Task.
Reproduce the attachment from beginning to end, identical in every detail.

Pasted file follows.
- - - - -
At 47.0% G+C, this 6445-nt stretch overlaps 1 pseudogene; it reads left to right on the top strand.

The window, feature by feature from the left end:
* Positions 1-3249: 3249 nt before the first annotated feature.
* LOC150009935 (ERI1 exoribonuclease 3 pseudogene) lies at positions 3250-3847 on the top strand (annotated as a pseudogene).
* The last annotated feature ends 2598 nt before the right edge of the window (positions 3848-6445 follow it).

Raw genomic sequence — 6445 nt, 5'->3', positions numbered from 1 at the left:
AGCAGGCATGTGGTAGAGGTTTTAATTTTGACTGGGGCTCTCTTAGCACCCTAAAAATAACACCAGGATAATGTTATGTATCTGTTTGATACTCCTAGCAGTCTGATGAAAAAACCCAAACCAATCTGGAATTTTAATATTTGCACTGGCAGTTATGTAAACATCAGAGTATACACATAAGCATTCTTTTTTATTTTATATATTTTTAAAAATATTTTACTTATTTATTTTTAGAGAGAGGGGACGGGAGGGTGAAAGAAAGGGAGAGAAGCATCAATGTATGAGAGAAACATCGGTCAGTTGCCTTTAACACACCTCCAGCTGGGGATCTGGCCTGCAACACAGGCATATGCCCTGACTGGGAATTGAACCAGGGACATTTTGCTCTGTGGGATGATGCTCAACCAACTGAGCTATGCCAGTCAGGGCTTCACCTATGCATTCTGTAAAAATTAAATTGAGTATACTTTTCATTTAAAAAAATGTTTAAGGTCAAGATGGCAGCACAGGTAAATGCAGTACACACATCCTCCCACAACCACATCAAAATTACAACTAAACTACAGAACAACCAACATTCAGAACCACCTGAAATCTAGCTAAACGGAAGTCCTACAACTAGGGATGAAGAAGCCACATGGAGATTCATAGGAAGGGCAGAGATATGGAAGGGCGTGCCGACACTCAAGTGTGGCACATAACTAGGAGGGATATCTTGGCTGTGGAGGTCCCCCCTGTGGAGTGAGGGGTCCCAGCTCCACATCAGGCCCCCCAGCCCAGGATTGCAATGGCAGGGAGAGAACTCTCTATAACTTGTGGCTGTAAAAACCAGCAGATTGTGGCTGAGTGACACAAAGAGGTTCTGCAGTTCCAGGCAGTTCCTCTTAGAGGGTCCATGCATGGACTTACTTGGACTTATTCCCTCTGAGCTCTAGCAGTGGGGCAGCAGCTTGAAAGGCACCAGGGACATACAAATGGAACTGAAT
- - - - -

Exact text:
At 47.0% G+C, this 6445-nt stretch overlaps 1 pseudogene; it reads left to right on the top strand.

The window, feature by feature from the left end:
* Positions 1-3249: 3249 nt before the first annotated feature.
* LOC150009935 (ERI1 exoribonuclease 3 pseudogene) lies at positions 3250-3847 on the top strand (annotated as a pseudogene).
* The last annotated feature ends 2598 nt before the right edge of the window (positions 3848-6445 follow it).

Raw genomic sequence — 6445 nt, 5'->3', positions numbered from 1 at the left:
AGCAGGCATGTGGTAGAGGTTTTAATTTTGACTGGGGCTCTCTTAGCACCCTAAAAATAACACCAGGATAATGTTATGTATCTGTTTGATACTCCTAGCAGTCTGATGAAAAAACCCAAACCAATCTGGAATTTTAATATTTGCACTGGCAGTTATGTAAACATCAGAGTATACACATAAGCATTCTTTTTTATTTTATATATTTTTAAAAATATTTTACTTATTTATTTTTAGAGAGAGGGGACGGGAGGGTGAAAGAAAGGGAGAGAAGCATCAATGTATGAGAGAAACATCGGTCAGTTGCCTTTAACACACCTCCAGCTGGGGATCTGGCCTGCAACACAGGCATATGCCCTGACTGGGAATTGAACCAGGGACATTTTGCTCTGTGGGATGATGCTCAACCAACTGAGCTATGCCAGTCAGGGCTTCACCTATGCATTCTGTAAAAATTAAATTGAGTATACTTTTCATTTAAAAAAATGTTTAAGGTCAAGATGGCAGCACAGGTAAATGCAGTACACACATCCTCCCACAACCACATCAAAATTACAACTAAACTACAGAACAACCAACATTCAGAACCACCTGAAATCTAGCTAAACGGAAGTCCTACAACTAGGGATGAAGAAGCCACATGGAGATTCATAGGAAGGGCAGAGATATGGAAGGGCGTGCCGACACTCAAGTGTGGCACATAACTAGGAGGGATATCTTGGCTGTGGAGGTCCCCCCTGTGGAGTGAGGGGTCCCAGCTCCACATCAGGCCCCCCAGCCCAGGATTGCAATGGCAGGGAGAGAACTCTCTATAACTTGTGGCTGTAAAAACCAGCAGATTGTGGCTGAGTGACACAAAGAGGTTCTGCAGTTCCAGGCAGTTCCTCTTAGAGGGTCCATGCATGGACTTACTTGGACTTATTCCCTCTGAGCTCTAGCAGTGGGGCAGCAGCTTGAAAGGCACCAGGGACATACAAATGGAACTGAAT